A SRI LANKAN OPENWORK-CARVED IVORY AND MICA COVERED WOOD BOX WITH TRAPEZOID-SHAPED LID AND SILVER MOUNTS
Sri Lanka, second half 17th century
The box covered with finely carved openwork ivory, with celestial animals and foliate motif, with two small drawers below a larger one, covered by a trapezoid-shaped lid, the silver lockplate and other mounts elegantly formed.
L. 31.5 x W. 18.5 x H. 20.4 cm
A grandson of general Spoor, by descent from his father and presumably from his grandfather. Simon Hendrik Spoor (1902-1949) was the Chief of Staff of the Royal Netherlands East Indies Army and the Royal Dutch Army in the Dutch East Indies, from 1946 to 1949 during the Indonesian National Revolution. In 1942 Spoor belonged to a small group of senior officials and military staff who escaped to Australia after the capitulation of the Dutch Army in Indonesia to the Japanese Army. He was charged with building the Netherlands Forces Intelligence Service (NEFIS) and became a staff member to General Douglas MacArthur during the invasion of Indonesia. Hendrik Spoor died unexpectedly on 25 May 1949 and was buried in the Dutch Military Cemetery in Jakarta among “his men”.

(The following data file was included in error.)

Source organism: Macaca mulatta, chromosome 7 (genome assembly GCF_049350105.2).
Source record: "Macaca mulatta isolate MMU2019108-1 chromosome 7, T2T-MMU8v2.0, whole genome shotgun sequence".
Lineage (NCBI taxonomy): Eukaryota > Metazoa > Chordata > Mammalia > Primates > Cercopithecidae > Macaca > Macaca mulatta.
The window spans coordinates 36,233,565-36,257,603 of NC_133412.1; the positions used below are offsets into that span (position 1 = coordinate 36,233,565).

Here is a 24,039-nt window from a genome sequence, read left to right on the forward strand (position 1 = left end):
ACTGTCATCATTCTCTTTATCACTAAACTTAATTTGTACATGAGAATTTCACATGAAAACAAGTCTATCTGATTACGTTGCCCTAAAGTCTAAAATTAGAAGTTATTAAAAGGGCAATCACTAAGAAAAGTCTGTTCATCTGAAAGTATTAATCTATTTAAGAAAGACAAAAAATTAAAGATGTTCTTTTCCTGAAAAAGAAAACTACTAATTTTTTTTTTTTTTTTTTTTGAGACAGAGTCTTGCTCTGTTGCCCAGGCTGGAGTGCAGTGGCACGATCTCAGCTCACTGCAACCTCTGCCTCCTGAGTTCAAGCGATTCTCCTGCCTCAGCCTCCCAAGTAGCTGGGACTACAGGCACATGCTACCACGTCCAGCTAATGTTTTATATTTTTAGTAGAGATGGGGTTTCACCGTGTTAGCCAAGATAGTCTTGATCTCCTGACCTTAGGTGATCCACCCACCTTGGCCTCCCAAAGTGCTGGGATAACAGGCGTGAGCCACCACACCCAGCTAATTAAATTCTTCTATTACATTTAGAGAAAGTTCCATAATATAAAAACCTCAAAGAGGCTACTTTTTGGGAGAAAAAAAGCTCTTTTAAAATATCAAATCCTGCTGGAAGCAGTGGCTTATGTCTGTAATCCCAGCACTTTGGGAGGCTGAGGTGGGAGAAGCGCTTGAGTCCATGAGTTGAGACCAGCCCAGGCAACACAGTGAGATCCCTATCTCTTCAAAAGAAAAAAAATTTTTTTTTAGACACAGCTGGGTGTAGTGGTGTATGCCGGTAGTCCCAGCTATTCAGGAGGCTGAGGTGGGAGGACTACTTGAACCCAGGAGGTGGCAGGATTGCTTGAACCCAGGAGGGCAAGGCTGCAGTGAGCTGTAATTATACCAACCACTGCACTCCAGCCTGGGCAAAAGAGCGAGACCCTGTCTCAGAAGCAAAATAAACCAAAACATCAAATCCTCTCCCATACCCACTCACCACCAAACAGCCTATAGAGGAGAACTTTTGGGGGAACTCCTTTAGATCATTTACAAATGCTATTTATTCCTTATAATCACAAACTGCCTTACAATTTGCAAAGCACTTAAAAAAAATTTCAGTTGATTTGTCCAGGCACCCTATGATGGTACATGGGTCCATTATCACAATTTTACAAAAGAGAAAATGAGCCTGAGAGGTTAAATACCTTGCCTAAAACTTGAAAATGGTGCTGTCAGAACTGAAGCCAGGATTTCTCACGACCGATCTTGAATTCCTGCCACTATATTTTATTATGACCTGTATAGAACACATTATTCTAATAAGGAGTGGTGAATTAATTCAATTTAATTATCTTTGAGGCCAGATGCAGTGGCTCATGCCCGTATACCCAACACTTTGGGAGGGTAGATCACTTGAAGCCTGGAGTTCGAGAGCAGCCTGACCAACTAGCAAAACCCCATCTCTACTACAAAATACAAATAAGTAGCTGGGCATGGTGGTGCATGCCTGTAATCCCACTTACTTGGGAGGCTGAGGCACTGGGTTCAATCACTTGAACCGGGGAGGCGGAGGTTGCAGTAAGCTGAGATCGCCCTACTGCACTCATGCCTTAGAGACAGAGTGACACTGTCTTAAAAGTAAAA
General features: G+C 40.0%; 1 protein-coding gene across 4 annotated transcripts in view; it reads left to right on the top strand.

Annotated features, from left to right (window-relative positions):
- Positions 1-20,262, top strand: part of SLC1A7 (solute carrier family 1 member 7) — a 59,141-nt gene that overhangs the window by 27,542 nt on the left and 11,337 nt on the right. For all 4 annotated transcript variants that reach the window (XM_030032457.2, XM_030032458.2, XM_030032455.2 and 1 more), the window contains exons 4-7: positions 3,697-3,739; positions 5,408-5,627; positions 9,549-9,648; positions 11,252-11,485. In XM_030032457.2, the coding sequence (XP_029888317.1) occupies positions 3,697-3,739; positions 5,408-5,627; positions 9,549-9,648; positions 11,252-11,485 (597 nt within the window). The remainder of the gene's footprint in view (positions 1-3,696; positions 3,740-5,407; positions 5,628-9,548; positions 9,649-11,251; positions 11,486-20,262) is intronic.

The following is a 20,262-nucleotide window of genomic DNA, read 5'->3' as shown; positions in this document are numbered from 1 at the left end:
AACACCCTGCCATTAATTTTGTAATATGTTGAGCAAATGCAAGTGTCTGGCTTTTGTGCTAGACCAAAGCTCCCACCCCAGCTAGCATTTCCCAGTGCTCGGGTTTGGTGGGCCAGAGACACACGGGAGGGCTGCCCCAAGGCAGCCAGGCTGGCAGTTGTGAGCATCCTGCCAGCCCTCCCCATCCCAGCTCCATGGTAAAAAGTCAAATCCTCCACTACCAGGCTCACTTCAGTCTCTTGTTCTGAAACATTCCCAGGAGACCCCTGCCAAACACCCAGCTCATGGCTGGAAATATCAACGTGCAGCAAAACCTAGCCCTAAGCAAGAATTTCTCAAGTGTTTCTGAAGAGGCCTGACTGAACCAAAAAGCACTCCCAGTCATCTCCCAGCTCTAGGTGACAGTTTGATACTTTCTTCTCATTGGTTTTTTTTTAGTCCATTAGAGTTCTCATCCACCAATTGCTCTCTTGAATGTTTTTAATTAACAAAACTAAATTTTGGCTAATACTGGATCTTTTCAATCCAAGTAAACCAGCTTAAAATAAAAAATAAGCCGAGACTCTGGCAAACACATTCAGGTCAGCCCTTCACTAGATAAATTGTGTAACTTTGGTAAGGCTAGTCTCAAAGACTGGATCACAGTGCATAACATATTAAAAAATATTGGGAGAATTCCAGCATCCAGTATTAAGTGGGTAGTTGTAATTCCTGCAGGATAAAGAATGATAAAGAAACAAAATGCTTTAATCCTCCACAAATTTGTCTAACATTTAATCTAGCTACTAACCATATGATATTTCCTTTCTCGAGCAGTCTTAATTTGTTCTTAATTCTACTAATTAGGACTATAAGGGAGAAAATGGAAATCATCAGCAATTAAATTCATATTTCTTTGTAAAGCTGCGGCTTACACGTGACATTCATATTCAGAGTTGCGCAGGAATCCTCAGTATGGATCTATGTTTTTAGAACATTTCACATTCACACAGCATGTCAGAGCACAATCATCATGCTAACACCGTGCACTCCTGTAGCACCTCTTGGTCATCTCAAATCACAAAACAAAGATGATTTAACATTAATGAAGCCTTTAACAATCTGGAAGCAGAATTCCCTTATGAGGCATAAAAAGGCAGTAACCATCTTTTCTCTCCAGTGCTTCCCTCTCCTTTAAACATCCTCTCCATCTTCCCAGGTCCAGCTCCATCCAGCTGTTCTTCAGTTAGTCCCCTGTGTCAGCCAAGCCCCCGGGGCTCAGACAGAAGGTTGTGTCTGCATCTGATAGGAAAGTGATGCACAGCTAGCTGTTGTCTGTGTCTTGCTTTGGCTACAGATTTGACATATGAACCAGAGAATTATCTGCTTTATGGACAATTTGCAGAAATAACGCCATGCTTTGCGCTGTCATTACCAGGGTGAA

This form of the chest is already known from ones made for the Portuguese in Sri Lanka in the 16th century. In 1542 the Sri Lankan ambassador to Portugal presented a similarly shaped chest with golden mounts, inlaid with precious stones and ivory panels carved with figurative depictions to Maria Manuela the daughter of the queen of Portugal as a marriage gift. A very similar, slightly smaller box is in the collection of the Rijksmuseum Amsterdam.